# Homogeneous Linear Equations with More Unknowns than Equations

## Theorem

Let $\alpha_{ij}$ be elements of a field $F$, where $1 \le i \le m, 1 \le j \le n$.

Let $n > m$.

Then there exist $x_1, x_2, \ldots, x_n \in F$ not all zero, such that:

$\ds \forall i: 1 \le i \le m: \sum_{j \mathop = 1}^n \alpha_{ij} x_j = 0$

Alternatively, this can be expressed as:

If $n > m$, the following system of homogeneous linear equations:

 $\ds 0$ $=$ $\ds \alpha_{11} x_1 + \alpha_{12} x_2 + \cdots + \alpha_{1n} x_n$ $\ds 0$ $=$ $\ds \alpha_{21} x_1 + \alpha_{22} x_2 + \cdots + \alpha_{2n} x_n$ $\ds$ $\cdots$ $\ds$ $\ds 0$ $=$ $\ds \alpha_{m1} x_1 + \alpha_{m2} x_2 + \cdots + \alpha_{mn} x_n$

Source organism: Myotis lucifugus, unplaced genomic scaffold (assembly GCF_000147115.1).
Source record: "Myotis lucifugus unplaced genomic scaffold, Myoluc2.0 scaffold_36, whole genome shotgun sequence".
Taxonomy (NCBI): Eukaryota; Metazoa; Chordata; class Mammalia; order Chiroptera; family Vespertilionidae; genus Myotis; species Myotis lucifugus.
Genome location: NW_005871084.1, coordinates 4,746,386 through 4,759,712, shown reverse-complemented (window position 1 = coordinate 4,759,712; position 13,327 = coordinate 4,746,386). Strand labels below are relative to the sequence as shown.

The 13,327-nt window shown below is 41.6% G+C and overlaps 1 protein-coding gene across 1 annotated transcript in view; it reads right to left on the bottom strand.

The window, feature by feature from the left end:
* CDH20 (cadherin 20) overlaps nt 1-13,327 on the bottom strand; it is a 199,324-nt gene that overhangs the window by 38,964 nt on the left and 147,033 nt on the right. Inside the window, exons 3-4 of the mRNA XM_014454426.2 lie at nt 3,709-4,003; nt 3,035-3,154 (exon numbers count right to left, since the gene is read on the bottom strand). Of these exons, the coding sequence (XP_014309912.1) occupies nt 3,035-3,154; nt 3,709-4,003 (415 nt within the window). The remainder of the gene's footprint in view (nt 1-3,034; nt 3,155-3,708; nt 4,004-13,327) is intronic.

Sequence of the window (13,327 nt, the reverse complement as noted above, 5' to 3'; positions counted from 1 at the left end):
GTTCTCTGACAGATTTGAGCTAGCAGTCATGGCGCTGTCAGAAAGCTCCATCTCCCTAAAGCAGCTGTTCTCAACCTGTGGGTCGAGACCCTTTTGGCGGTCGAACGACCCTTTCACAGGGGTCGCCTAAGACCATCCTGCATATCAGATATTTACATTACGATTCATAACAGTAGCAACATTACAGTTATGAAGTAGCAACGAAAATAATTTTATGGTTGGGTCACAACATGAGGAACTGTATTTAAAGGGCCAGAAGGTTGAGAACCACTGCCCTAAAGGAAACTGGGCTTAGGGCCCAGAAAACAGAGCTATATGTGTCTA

has at least one solution such that not all of $x_1, \ldots, x_n$ is zero.

## Proof

Consider these vectors for $1 \le k \le n$:

$\mathbf a_k = \tuple {\alpha_{1k}, \alpha_{2k}, \dots, \alpha_{mk}} \in F^m$

Since $n > m$, by Cardinality of Linearly Independent Set is No Greater than Dimension, $\set {\mathbf a_1, \mathbf a_2, \dots, \mathbf a_n}$ is linearly dependent.

By definition of linearly dependent:

$\ds \exists \set {\lambda_k: 1 \le k \le n} \subseteq F: \sum_{k \mathop = 1}^n \lambda_k \mathbf a_k = \mathbf 0$

where at least one of $\lambda_k$ is not equal to $0$.

The system of homogeneous linear equations above can be written as:

$\ds \sum_{k \mathop = 1}^n x_k \mathbf a_k = \mathbf 0$

The result follows from taking $x_k = \lambda_k$.

$\blacksquare$